The High Level Segment of the Annual Ministerial Review to the Economic and Social Council concluded on Friday, July 8th 2011 with the promulgation and unanimous consent for a declaration detailing means for increasing progress towards achieving the education MDG. Under-Secretary-General for Economic and Social Affairs, Sha Zukang referred to the declaration as a “remarkable document – one which addresses important areas such as educational access, quality, funding and partnerships. He further stated that “enrollment alone is not learning”. What goes on both at home and in the classroom is what ultimately counts in order to maximize the benefits of schooling.

“We must reflect long and hard on what we teach our children – and how.”

Parenting Healthy Kids: the missing link in the education MDG

Barnett Koven, World Information Transfer.

Good afternoon Mr. President, Your Excellencies, Distinguished Ministers, Ladies and Gentleman. Thank you for the opportunity to address this body.

“Every child’s education begins long before an individual enters a school.”

Emphasis needs to be on helping the parent develop key behaviors in their offspring that will enable a child to adjust and adapt to our fast changing world whether in developed or developing countries.  Appropriate child rearing – Parenting Healthy Kids – stems from the moral imperative that every individual has a responsibility, not only to oneself, but to the world’s inhabitants for present and future generations.  This moral imperative applies most directly to a mother and father who bring a child into the world.  We need to enable parents to raise children who are not only aware of their own needs but able to look beyond immediate rewards and take into account the needs of their friends, family, community, and – ultimately – the rest of humanity. The future of our world depends on it.

The fundamental concept of Parenting Healthy Kids is mastering the relationship between feelings and actions. The first step is guiding children to understand what they are feeling and why.  Second, the child has to be encouraged to think of ways to act other than lashing out on others or running away, but instead develop the capacity of thinking on how he or she might be more likely to produce the result they want. These suggestions are, naturally, presented in language that is appropriate for the child’s developmental stage and need to be taught by both parents, particularly the mother during the first years of life. Finally, the child puts his or her thinking into action. Over time, children learn the complicated process of replacing behavior based in a quick reaction to their feelings with a more thought-out action that will get them what they need and want.  Eventually they learn the principles that parents have taught them.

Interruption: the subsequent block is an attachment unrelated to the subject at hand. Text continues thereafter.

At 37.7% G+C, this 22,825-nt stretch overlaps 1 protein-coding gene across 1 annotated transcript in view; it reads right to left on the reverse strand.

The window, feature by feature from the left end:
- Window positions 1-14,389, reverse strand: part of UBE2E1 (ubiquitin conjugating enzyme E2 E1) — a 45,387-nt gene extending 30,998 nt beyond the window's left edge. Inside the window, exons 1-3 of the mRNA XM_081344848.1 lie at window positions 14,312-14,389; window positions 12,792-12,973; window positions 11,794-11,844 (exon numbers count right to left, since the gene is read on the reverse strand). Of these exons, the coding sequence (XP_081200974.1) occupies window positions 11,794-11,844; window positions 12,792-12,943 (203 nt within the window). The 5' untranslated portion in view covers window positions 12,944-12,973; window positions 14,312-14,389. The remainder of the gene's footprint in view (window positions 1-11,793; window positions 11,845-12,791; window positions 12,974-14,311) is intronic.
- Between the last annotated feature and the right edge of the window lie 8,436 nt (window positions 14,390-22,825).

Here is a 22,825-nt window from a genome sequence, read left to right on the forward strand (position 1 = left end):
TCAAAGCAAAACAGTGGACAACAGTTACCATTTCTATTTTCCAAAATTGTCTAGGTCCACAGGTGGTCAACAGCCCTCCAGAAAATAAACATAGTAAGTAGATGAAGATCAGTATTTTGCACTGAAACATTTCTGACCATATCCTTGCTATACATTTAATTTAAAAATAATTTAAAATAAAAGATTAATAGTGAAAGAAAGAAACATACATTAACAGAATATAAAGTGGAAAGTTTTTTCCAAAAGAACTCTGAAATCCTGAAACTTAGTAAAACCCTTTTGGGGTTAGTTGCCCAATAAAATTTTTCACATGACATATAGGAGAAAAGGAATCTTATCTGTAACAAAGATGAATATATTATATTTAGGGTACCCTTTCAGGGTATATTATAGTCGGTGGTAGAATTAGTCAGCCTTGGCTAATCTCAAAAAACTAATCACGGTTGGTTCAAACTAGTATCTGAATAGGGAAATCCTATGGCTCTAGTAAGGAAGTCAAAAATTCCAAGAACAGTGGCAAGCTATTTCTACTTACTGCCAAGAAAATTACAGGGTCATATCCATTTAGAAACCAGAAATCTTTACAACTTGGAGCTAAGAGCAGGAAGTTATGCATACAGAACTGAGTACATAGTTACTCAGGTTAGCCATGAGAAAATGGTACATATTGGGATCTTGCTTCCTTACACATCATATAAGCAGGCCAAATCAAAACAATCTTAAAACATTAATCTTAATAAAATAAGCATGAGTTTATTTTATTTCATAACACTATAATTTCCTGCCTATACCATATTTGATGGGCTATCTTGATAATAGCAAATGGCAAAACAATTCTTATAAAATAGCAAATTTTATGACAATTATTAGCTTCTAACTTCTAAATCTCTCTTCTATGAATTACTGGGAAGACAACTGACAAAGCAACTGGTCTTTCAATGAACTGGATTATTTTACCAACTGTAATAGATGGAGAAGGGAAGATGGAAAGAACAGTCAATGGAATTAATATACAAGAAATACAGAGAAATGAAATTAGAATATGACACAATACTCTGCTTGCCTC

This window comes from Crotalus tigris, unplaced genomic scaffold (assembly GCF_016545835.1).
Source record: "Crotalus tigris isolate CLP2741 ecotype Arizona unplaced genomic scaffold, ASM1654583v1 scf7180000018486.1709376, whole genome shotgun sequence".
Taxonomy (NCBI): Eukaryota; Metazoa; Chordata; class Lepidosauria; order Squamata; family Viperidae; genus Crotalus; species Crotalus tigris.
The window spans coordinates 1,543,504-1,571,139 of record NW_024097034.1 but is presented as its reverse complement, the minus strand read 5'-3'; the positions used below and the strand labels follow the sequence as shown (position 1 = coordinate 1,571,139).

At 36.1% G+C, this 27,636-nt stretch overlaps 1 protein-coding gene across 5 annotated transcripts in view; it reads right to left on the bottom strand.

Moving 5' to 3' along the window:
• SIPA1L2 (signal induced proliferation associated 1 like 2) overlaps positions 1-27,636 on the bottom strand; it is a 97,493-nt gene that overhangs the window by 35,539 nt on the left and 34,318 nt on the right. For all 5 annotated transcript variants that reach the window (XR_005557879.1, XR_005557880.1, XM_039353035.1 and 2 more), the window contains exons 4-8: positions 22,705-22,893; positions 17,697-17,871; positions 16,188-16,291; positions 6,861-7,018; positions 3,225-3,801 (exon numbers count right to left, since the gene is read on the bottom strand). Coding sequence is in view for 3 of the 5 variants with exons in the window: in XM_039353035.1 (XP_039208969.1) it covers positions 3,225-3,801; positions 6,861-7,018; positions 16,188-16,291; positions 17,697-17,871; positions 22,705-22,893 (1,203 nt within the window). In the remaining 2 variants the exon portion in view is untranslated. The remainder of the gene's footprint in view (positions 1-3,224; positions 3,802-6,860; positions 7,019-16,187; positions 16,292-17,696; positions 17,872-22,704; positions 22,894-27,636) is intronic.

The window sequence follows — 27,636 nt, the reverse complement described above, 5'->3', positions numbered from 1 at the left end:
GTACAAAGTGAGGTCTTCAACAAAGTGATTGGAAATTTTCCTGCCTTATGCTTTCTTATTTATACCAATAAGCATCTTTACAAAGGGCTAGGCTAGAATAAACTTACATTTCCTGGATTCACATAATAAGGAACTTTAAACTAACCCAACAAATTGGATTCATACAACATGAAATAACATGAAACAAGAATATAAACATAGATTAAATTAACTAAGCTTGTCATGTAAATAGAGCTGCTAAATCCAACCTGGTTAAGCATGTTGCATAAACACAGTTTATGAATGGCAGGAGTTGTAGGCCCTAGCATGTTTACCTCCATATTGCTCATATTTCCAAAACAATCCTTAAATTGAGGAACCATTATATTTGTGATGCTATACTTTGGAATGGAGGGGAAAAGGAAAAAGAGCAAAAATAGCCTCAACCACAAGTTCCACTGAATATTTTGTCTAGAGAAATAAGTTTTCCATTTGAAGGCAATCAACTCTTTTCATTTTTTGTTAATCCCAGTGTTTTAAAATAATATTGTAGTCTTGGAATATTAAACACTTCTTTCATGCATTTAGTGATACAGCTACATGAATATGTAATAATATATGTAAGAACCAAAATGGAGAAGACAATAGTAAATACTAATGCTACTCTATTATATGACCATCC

The accepted stages and characteristics of development provide a framework for parenting strategies: the fundamental unlimited love and attention offered in the first two years of life; distinguishing between appropriate and inappropriate behavior by adding choices for and restrictions on behavior from age two; allowing for imaginative play and exploration during the years between 6 and 13; and adding responsibilities with each new privilege as the child develops into adolescence and adulthood.

In the two-to-six year period of life, the child’s perception as separate from the parents takes shape, so beginning even in these years, the child can be slowly taught the complicated process of distinguishing between actions that are a direct expression of what one feels and actions that are instead rooted in thinking. When the child acts in ways that are beneficial and produce no harmful effects, then the parents can see the successful growth of a capable, responsible individual. 

Parenting Healthy Kids centers around three watch words for behavior:  Stop, Think, Love or STL.

People, in all countries can change their behavior when it is in their interest to do so.

“Parenting Healthy Kids centers around three watch words for behavior:  Stop, Think, Love or STL.”

Before I conclude, I would like to note that healthy has several meanings, referring to the mental and physical health of the child as well as the health of our planet. Thank you for your time and consideration, Mr. President.

Watch the Conference and WIT’s Statement at: http://www.unmultimedia.org/tv/webcast/2011/07/world-information-transfer-general-debate-high-level-segment-2011-ecosoc.html

Source: UN News Service.